I attended a business meeting today for which I was the facilitator and observed one individual I’ll call Michael, exhibit poor leadership skills. He had a lot to say about everything discussed and was a poor listener to other attendees who asked clarifying questions or had contrary viewpoints. Twice in the meeting he mentioned that he had been rebuffed by the group and did not care whether his views were shared by all members of the group.
Quietly the chair and a few others began to try to summarize Michael’s concerns into coherent statements. This was difficult to do because his statements were somewhat inconsistent and he rambled on about a myriad of issues. He attacked some people personally who did not agree with his ideas. To advance the discussion and to end the discomfort someone made the motion for a change which captured some of the issues Michael wanted. The vote carried unanimously.
While Michael believed his actions displayed leadership because he vocal and willing to risk unpopularity, others saw his behavior differently. Many viewed his comments to group members as disrespectful and because of that they were closed to the ideas he tried to share. It was not what he was saying, but how he was saying it.
Outside of the meeting people commented about how important it is to be coherent in communicating and to show respect for others. In prolonged conversations attendees stated that leadership is about effective communication, demonstrating caring for others of the groups to which you belong. Most importantly, one must listen to be thought of as a leader by others.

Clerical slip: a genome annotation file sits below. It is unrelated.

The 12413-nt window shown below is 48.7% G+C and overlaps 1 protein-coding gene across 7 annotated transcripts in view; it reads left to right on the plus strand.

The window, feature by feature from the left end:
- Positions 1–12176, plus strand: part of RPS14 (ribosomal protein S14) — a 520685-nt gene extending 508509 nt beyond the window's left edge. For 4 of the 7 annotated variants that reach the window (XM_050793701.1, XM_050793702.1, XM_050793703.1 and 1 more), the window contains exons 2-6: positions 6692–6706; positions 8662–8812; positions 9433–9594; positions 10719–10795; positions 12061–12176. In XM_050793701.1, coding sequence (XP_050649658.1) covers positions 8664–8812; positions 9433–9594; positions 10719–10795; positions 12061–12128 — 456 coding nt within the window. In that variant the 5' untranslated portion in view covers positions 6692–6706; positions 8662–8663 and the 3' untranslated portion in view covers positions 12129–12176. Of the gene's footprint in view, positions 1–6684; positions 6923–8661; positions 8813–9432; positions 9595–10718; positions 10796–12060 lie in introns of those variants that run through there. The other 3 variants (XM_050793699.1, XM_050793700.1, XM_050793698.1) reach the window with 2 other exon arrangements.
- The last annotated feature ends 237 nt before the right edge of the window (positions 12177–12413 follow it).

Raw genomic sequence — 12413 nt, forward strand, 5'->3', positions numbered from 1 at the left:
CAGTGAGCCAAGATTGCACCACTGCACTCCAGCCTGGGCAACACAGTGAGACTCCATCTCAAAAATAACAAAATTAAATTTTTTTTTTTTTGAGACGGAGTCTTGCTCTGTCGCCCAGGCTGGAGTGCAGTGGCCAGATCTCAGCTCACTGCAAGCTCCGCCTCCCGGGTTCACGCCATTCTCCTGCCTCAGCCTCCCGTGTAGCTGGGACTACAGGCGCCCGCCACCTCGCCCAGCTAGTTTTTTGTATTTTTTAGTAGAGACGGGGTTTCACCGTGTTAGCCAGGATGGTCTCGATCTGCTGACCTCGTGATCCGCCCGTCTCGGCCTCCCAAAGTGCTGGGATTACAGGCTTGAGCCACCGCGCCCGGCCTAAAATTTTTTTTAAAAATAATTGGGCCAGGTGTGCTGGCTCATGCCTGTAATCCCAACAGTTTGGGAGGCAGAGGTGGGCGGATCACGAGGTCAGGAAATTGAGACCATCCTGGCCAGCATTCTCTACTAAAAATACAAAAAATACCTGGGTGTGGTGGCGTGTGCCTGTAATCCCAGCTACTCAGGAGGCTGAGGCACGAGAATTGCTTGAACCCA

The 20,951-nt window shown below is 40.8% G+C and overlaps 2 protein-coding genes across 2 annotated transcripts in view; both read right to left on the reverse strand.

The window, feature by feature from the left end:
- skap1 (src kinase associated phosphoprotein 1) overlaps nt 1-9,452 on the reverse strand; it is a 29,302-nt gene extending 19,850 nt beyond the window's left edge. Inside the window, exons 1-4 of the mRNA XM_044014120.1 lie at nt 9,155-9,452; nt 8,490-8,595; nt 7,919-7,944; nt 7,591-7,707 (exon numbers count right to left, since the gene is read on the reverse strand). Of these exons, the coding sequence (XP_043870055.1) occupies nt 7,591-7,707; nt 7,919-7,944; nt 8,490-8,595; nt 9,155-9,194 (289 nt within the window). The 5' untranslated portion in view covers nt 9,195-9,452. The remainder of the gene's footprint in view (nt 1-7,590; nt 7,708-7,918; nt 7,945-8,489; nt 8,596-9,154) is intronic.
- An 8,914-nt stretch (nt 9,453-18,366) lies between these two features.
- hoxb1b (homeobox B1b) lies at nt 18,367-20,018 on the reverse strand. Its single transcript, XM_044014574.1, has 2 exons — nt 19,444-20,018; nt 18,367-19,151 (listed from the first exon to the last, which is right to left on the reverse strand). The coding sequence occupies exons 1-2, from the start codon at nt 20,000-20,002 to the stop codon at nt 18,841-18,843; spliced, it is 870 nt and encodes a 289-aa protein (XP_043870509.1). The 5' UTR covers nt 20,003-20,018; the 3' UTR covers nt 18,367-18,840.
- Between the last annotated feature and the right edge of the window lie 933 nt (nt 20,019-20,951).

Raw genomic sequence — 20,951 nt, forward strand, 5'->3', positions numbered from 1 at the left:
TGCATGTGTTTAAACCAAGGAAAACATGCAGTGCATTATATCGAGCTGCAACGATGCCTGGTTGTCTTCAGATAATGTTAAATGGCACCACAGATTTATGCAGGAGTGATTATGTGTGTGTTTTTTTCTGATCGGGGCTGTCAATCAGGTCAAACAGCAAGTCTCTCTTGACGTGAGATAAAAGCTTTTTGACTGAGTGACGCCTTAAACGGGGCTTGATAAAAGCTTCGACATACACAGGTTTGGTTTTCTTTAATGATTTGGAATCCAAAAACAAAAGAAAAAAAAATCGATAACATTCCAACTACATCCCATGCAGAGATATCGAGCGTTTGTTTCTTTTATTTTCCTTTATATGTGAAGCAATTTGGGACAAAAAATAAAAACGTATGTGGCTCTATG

Effective leaders listen with the right approach and respond appropriately to the person who is talking. They are able to express themselves clearly and professionally. They listen for understanding. When there is a match in the communication, successful interactions are the result and conflict is minimized. Asking questions and paraphrasing what is heard ensures two-way communications.
Lastly, respectful dialogue creates a supportive environment for the thoughtful expression of differing viewpoints and the exchange of ideas. As shown in this real life example, forcing individual perspectives, verbal attacks and poor listening, can lead to hasty decisions in organizations simply to “ease the pain”.
Have you ever found yourself behaving like Michael? If so, people may have commented about you, too, after the fact beyond your earshot. To be an effective leader:
Express your ideas in a positive way
Talk less, listen more
Handle objections to your ideas professionally, not personally

Devona Williams, Ph.D. 10 years with increasing leadership responsibility. Team building, project management and supervision.